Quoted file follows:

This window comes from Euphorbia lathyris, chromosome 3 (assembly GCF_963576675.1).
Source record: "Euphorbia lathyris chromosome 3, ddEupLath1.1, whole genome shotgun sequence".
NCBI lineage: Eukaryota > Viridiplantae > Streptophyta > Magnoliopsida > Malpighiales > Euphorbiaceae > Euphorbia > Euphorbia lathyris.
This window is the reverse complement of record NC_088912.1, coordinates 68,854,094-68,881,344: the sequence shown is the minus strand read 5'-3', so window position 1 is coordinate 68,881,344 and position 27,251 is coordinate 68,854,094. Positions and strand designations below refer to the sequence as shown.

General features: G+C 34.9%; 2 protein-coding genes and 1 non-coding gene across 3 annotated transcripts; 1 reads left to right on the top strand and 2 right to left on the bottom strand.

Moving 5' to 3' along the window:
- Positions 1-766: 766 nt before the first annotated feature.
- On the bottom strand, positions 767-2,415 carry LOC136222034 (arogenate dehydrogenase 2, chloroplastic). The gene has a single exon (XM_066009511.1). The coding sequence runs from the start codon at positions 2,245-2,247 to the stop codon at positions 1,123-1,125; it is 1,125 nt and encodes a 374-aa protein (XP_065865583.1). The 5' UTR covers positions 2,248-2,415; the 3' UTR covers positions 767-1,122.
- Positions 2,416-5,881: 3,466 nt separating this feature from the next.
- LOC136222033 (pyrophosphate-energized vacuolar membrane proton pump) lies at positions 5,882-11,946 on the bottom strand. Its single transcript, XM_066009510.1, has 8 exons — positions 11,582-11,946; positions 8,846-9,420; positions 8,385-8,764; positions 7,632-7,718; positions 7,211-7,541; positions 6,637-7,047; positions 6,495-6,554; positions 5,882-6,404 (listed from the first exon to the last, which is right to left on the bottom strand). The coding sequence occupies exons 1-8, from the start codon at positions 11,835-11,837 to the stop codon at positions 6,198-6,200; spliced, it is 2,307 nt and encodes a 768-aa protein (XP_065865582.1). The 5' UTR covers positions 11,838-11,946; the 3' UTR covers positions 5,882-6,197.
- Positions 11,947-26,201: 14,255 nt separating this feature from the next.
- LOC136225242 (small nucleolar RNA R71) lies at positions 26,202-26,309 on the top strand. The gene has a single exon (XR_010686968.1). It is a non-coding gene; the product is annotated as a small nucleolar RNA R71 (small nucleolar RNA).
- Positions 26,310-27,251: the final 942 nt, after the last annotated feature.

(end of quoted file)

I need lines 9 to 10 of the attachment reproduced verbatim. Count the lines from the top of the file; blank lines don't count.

- Positions 2,416-5,881: 3,466 nt separating this feature from the next.
- LOC136222033 (pyrophosphate-energized vacuolar membrane proton pump) lies at positions 5,882-11,946 on the bottom strand. Its single transcript, XM_066009510.1, has 8 exons — positions 11,582-11,946; positions 8,846-9,420; positions 8,385-8,764; positions 7,632-7,718; positions 7,211-7,541; positions 6,637-7,047; positions 6,495-6,554; positions 5,882-6,404 (listed from the first exon to the last, which is right to left on the bottom strand). The coding sequence occupies exons 1-8, from the start codon at positions 11,835-11,837 to the stop codon at positions 6,198-6,200; spliced, it is 2,307 nt and encodes a 768-aa protein (XP_065865582.1). The 5' UTR covers positions 11,838-11,946; the 3' UTR covers positions 5,882-6,197.